Meredith: We consider the show to be more based around human dynamics, not so much characters. If anything we’re more attracted to the energy created by people interacting.

Jenn: So much of life is spent trying to work it out with other people, whether it’s at work, at home, trying to commute to work, or even on Facebook it’s pretty hard to escape the group.

IFC: Are there any comedians out there that you feel are just nailing it?

Aurora: I love Key and Peele. I know that their show is done and I’m in denial about it, but they are amazing because there were many times that I would imagine that Keegan Michael Key was in the scene while writing. If I could picture him saying it, I knew it would work. I also kind of have a crush on Jordan Peele and his performance in Big Mouth. Maya Rudolph also just makes everything amazing. Her puberty demon on Big Mouth is flawless. She did an ad for 7th generation tampons that my son, my husband and myself were singing around the house for weeks. If I could even get anything close to her career, I would be happy. I’m also back in love with Rick and Morty. I don’t know if I have a crush on Justin Roiland, I just really love Rick (maybe even more than Morty). I don’t have a crush on Jerry, the dad, but I have a crush on Chris Parnell because he’s so good at being Jerry.



IFC: If you could go back in time and cast yourselves in any sitcom, which would it be and how would it change?

Carolyn: I’d go back in time and cast us in The Partridge Family.  We’d make an excellent family band. We’d have a laugh, break into song and wear ruffled blouses with velvet jackets.  And of course travel to all our gigs on a Mondrian bus. I feel really confident about this choice.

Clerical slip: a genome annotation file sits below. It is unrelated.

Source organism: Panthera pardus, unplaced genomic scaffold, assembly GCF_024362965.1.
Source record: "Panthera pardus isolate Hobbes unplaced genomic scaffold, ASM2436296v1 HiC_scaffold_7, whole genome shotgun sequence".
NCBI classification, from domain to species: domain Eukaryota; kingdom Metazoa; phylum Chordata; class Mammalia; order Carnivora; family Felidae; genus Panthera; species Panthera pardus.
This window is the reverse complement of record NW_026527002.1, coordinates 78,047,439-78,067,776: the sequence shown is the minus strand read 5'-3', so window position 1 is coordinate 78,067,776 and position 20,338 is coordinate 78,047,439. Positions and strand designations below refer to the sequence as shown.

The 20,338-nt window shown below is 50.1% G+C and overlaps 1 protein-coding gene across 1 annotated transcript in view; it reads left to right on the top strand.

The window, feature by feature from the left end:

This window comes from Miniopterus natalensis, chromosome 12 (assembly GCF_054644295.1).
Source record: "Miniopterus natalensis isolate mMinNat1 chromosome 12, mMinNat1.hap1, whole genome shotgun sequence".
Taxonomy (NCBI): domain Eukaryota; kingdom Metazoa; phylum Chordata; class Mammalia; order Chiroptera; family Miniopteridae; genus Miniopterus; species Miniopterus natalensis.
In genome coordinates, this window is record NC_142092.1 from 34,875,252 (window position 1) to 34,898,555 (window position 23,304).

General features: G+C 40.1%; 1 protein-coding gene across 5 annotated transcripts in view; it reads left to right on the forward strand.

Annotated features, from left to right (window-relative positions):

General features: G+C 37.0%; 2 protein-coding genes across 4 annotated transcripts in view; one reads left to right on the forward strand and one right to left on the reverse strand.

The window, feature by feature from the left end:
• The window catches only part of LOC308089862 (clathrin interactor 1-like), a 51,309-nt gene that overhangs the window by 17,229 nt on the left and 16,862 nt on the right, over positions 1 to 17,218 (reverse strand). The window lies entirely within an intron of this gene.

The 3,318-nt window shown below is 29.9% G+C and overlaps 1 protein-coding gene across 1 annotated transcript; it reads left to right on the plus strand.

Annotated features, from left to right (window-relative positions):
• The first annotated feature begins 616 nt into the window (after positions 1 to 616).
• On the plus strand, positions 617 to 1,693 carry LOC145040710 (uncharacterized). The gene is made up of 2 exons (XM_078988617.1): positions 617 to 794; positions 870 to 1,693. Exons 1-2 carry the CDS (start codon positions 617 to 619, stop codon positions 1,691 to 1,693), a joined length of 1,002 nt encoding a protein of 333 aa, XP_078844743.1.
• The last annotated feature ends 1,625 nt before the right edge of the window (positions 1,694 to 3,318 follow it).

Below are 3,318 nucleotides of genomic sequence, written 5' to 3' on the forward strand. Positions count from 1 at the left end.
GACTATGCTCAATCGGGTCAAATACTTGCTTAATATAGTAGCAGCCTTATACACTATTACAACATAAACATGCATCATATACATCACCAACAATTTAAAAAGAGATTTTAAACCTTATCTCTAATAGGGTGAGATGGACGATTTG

Meredith: Electric Mayhem from The Muppet Show. It wouldn’t change, they were simply perfect, except… maybe a few more vaginas in the band.

Binge the entire first and second seasons of Baroness von Sketch Show now on and the IFC app.

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G.I. Jeez

Stomach Bugs and Prom Dates

E.Coli High is in your gut and on IFC's Comedy Crib.

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Brothers-in-law Kevin Barker and Ben Miller have just made the mother of all Comedy Crib series, in the sense that their Comedy Crib series is a big deal and features a hot mom. Animated, funny, and full of horrible bacteria, the series juxtaposes timeless teen dilemmas and gut-busting GI infections to create a bite-sized narrative that’s both sketchy and captivating. The two sat down, possibly in the same house, to answer some questions for us about the series. Let’s dig in….


IFC: How would you describe E.Coli High to a fancy network executive you just met in an elevator?

BEN: Hi ummm uhh hi ok well its like umm (gets really nervous and blows it)…

KB: It’s like the Super Bowl meets the Oscars.

IFC: How would you describe E.Coli High to a drunk friend of a friend you met in a bar?

BEN: Oh wow, she’s really cute isn’t she? I’d definitely blow that too.

KB: It’s a cartoon that is happening inside your stomach RIGHT NOW, that’s why you feel like you need to throw up.

IFC: What was the genesis of E.Coli High?

KB: I had the idea for years, and when Ben (my brother-in-law, who is a special needs teacher in Philly) began drawing hilarious comics, I recruited him to design characters, animate the series, and do some writing. I’m glad I did, because Ben rules!

BEN: Kevin told me about it in a park and I was like yeah that’s a pretty good idea, but I was just being nice. I thought it was dumb at the time.


IFC: What makes going to proms and dating moms such timeless and oddly-relatable subject matter?

BEN: Since the dawn of time everyone has had at least one friend with a hot mom. It is physically impossible to not at least make a comment about that hot mom.

KB: Who among us hasn’t dated their friend’s mom and levitated tables at a prom?

IFC: Why do you think the world is ready for this series?

BEN: There’s a lot of content now. I don’t think anyone will even notice, but it’d be cool if they did.

KB: A show about talking food poisoning bacteria is basically the same as just watching the news these days TBH.

Watch E.Coli High below and discover more NYTVF selections from years past on IFC’s Comedy Crib.